Temporal Decorrelation and Topographic Layover Impact on Ka-band

Temporal Decorrelation and Topographic Layover Impact on Ka-band

Temporal Decorrelation and Topographic Layover Impact on Ka-band Swath
Altimetry for Surface Water Hydrology
Delwyn Moller, Remote Sensing Solutions
Ernesto Rodriguez, Jet Propulsion Laboratory, California Institute of Technology
Overview:
Traditional radar altimetry has demonstrated the ability to retrieve surface water heights with decimeter accuracies along the
nadir path. However, a profiling sensor is insufficient to provide global monitoring of fresh water bodies. In response, to
address both hydrologic and oceanographic needs, the NRC Decadal Survey has recommended the Surface Water Ocean
Topography (SWOT) mission. During this mission a swath-based imaging altimeter (shown at right in Figure 1) will provide
the key hydrologic variables needed for comprehensive river discharge and storage observations, specifically temporal height
change, slope and spatial extent [1]. In addition, key imaging capabilities provide classification masks and data for
topographic corrections.
As part of a virtual mission, we have developed a high-fidelity instrument simulator capable of predicting the radar response
and error characteristics over dynamically modeled study regions [2]. In this poster we specifically address two error
sources:
1. The effects of water decorrelation on the SAR image formation.
2. Predictions of layover contamination in the high relief topography.

Figure 1: SWOTs swath-based imaging altimeter.

Coherence Time Characterization and Effects:
To provide proof-of-concept validating data for the SWOT concept, a Ka-band radar breadboard (see Figure 2), developed for the Mars Science Laboratory project, was fielded to three diverse locations in Ohio (consisting of a small
fast-flowing river, a reservoir, and a large slow-flowing river). Measurements of backscatter as a function of incidence angle and Doppler measurements were collected at each site. In situ measurements of wind and current were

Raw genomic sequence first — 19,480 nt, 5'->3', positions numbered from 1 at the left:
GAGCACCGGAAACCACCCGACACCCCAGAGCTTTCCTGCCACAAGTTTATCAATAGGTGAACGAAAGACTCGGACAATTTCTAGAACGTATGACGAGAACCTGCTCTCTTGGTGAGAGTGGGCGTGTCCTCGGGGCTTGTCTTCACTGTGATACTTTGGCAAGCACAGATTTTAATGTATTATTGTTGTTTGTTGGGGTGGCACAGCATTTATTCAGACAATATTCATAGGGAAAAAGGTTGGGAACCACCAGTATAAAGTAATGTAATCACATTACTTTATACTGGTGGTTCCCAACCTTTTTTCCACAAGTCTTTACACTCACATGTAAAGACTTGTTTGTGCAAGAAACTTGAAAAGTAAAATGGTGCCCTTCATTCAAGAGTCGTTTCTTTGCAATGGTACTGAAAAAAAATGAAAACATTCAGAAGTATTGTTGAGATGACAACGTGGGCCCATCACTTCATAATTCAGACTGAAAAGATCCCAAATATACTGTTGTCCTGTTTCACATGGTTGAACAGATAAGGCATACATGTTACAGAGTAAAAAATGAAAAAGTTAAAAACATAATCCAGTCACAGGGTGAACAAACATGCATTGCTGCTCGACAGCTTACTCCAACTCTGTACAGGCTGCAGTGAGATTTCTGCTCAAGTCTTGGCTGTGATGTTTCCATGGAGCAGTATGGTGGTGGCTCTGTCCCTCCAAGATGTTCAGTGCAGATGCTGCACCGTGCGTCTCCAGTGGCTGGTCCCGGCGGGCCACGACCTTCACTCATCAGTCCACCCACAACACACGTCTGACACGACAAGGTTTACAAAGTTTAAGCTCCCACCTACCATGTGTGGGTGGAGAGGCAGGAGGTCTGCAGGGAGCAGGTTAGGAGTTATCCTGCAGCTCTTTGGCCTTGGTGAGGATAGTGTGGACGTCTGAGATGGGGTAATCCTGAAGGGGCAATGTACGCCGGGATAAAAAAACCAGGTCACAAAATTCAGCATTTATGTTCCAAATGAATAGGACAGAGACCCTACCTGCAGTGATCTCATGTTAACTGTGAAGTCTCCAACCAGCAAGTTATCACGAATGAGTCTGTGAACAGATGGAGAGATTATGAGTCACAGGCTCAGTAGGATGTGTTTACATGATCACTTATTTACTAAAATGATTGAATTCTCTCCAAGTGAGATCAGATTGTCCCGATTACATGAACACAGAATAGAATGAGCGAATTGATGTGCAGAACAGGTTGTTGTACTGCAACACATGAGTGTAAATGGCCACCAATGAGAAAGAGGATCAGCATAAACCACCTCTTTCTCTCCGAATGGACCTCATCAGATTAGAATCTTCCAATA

taken. Temporal coherence was derived from the phase variability of the cross-correlated pulse-pair returns. This quantity is important because, for a synthetic aperture system, the scene must remain correlated over the aperture
synthesis time in order to achieve full resolution.
The Ka-band radar was not able to directly measure coherence times of the surface, but does measure the complex pulse-pair product, the phase statistics of which can be used to estimate coherence times. The phase standarddeviation can be expressed as:
2

1
=
2N

1

We assume = exp(-(t/c)2) for the surface, as is often assumed for the ocean. A least-squares fit to the standard-deviation of the phase as a function of lag yields an estimate of the decorrelation time c. Figure 3 shows the
experimental results where the coherence time can vary by over an order of magnitude. The implication of this for an imaging radar is that the effective resolution can be fundamentally limited by the scene coherence such that:

R
ra =
2Tc v sp

The effects of a finite decorrelation are shown in Figure 4, where a simulation indicates a) the reach of a river required to converge on a mean width and b) the bias of that mean as a function of decorrelation time. Note however,